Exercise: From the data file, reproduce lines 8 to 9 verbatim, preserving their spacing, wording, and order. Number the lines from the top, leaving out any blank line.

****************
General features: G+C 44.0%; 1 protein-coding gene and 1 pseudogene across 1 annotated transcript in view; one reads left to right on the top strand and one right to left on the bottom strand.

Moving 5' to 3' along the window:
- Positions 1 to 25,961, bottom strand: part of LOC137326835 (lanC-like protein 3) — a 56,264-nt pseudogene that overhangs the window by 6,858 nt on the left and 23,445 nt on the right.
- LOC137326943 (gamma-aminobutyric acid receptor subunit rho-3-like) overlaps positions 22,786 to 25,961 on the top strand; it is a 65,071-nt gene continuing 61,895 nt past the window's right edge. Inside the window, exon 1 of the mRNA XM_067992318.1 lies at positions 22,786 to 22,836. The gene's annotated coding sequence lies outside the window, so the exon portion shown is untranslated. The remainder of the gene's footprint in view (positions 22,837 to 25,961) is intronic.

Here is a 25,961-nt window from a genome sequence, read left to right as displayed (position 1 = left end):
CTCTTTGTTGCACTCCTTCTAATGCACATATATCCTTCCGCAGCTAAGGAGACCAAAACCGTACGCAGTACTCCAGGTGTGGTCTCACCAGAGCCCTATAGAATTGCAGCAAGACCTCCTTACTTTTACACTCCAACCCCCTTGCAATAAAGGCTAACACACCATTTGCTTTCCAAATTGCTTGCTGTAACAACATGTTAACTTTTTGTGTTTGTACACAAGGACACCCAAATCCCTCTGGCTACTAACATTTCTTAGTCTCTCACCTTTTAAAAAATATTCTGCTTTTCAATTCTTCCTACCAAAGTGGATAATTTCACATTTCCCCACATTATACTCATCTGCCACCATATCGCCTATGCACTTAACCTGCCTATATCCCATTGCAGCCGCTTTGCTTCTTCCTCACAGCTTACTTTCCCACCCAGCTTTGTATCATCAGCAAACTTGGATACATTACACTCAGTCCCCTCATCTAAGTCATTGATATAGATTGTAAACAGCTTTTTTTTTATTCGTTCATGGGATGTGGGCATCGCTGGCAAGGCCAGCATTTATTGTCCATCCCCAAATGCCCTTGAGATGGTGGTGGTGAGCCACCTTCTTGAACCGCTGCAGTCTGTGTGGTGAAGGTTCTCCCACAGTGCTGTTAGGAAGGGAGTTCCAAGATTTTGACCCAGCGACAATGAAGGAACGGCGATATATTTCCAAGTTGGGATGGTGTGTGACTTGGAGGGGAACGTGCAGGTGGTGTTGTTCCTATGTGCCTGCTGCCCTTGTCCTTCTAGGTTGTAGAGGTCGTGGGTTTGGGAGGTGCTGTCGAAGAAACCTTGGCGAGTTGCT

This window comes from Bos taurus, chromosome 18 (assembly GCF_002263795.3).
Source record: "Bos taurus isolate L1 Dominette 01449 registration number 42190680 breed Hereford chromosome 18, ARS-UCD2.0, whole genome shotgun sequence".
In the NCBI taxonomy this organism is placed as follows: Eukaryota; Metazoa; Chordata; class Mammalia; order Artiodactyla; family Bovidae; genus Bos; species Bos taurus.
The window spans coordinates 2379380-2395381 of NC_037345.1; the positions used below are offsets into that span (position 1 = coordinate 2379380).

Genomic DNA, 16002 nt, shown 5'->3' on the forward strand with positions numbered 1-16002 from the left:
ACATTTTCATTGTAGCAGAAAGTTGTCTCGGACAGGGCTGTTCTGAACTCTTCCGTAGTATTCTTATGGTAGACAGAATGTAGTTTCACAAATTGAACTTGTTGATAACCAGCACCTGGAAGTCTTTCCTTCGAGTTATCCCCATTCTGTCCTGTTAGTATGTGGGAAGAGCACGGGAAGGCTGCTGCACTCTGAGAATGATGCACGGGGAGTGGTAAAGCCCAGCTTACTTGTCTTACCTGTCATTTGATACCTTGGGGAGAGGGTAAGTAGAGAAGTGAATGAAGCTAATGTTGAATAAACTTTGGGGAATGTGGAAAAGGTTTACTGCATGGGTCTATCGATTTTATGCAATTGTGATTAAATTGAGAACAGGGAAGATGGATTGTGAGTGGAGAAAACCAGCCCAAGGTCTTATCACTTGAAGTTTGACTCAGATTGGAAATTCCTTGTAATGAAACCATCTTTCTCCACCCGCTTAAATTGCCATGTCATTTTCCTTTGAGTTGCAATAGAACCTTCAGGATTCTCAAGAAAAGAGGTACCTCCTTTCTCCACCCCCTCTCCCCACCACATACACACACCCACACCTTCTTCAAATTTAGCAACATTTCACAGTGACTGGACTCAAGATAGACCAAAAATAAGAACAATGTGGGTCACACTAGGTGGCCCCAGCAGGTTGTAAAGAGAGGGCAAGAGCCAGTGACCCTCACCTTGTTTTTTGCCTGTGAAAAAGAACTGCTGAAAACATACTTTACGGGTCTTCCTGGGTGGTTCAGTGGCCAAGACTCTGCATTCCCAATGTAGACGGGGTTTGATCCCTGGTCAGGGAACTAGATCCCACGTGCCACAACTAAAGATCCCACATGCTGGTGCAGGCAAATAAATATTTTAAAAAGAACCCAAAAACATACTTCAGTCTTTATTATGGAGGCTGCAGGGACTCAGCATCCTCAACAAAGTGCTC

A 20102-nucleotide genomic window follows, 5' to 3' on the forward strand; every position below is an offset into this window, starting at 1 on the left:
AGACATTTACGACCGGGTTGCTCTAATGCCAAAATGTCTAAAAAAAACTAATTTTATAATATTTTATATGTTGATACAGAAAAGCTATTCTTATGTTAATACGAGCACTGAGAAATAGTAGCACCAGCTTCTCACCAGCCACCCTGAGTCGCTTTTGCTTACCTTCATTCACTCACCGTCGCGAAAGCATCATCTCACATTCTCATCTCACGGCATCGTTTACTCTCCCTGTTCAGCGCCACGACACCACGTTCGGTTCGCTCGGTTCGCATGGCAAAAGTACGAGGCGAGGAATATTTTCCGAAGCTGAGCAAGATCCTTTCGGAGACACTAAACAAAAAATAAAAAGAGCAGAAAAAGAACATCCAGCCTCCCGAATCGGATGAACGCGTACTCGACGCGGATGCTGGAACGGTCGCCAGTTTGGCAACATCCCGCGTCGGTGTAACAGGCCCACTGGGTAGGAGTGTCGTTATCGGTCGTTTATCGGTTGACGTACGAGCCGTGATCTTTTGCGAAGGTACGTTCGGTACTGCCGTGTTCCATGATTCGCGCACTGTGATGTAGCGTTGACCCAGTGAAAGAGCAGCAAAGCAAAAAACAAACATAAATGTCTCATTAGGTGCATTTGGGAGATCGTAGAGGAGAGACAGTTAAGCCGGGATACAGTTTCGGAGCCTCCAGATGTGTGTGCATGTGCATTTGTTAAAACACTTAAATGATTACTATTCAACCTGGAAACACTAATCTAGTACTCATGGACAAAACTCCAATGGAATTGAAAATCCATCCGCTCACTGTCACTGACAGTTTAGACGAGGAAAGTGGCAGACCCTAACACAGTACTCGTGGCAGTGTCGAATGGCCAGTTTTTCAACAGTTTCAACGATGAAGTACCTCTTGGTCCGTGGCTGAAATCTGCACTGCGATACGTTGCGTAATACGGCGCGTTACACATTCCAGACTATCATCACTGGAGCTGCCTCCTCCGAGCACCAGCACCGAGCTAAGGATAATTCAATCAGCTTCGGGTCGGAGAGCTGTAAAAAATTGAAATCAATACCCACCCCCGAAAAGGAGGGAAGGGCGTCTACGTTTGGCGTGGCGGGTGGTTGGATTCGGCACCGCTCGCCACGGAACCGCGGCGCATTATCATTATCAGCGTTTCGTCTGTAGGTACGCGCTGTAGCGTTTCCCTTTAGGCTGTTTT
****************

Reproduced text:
Source record: "Bos taurus isolate L1 Dominette 01449 registration number 42190680 breed Hereford chromosome 18, ARS-UCD2.0, whole genome shotgun sequence".
In the NCBI taxonomy this organism is placed as follows: Eukaryota; Metazoa; Chordata; class Mammalia; order Artiodactyla; family Bovidae; genus Bos; species Bos taurus.